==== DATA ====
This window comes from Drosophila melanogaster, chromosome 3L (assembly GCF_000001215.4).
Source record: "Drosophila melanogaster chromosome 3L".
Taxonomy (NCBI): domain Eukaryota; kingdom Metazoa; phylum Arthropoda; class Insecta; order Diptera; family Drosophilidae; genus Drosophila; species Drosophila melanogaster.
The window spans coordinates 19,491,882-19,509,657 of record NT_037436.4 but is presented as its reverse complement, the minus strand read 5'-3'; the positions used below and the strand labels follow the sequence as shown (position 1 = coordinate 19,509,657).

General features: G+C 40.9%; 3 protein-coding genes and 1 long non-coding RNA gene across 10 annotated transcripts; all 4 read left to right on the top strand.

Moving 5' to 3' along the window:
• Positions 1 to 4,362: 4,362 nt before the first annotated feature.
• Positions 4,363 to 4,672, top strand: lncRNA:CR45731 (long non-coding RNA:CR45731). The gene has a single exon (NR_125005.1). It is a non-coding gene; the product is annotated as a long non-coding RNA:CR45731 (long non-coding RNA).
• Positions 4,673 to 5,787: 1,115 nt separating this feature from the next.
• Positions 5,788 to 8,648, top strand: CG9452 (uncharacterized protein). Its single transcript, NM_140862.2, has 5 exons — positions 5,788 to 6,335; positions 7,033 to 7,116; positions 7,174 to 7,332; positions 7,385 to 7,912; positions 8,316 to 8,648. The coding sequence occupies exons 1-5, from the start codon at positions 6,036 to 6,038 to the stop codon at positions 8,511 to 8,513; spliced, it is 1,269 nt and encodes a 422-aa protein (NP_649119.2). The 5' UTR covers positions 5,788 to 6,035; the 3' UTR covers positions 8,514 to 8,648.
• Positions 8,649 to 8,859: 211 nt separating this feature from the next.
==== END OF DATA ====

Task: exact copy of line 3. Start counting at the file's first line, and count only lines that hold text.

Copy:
Taxonomy (NCBI): domain Eukaryota; kingdom Metazoa; phylum Arthropoda; class Insecta; order Diptera; family Drosophilidae; genus Drosophila; species Drosophila melanogaster.